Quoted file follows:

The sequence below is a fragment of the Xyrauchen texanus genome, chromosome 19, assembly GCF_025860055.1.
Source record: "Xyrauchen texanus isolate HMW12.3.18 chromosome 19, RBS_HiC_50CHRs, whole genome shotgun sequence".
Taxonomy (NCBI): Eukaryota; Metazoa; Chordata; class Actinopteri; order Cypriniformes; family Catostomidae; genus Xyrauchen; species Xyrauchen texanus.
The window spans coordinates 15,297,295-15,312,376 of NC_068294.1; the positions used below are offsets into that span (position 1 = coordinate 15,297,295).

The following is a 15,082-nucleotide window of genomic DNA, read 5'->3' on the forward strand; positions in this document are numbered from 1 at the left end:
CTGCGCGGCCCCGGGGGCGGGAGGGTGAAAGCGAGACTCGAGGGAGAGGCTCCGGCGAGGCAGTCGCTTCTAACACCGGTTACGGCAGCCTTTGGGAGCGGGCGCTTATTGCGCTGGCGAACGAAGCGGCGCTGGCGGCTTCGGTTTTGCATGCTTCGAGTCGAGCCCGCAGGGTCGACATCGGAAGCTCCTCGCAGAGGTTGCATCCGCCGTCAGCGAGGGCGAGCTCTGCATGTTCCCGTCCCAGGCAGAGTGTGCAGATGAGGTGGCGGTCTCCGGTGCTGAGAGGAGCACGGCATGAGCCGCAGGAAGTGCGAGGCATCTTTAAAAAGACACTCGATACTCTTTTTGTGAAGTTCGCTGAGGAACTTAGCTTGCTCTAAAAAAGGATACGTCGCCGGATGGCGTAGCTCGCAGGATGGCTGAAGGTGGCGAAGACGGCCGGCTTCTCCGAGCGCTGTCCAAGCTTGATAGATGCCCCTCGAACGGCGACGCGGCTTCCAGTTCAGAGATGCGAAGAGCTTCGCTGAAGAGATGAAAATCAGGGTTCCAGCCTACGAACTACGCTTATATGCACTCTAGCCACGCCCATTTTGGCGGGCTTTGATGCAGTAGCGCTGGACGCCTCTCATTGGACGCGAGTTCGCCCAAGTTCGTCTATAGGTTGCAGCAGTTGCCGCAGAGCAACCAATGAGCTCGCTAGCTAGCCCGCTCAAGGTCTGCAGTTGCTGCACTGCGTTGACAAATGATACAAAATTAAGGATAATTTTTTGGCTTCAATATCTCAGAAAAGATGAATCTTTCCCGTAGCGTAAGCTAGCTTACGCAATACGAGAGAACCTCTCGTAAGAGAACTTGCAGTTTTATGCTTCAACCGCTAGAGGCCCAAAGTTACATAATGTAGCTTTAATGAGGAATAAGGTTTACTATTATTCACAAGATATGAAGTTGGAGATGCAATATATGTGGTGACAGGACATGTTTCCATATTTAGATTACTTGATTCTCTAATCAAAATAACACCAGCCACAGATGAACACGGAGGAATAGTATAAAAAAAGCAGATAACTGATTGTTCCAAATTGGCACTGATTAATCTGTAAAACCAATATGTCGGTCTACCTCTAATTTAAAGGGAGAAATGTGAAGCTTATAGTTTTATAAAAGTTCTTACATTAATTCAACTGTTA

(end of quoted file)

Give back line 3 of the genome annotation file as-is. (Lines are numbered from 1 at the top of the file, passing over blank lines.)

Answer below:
Taxonomy (NCBI): Eukaryota; Metazoa; Chordata; class Actinopteri; order Cypriniformes; family Catostomidae; genus Xyrauchen; species Xyrauchen texanus.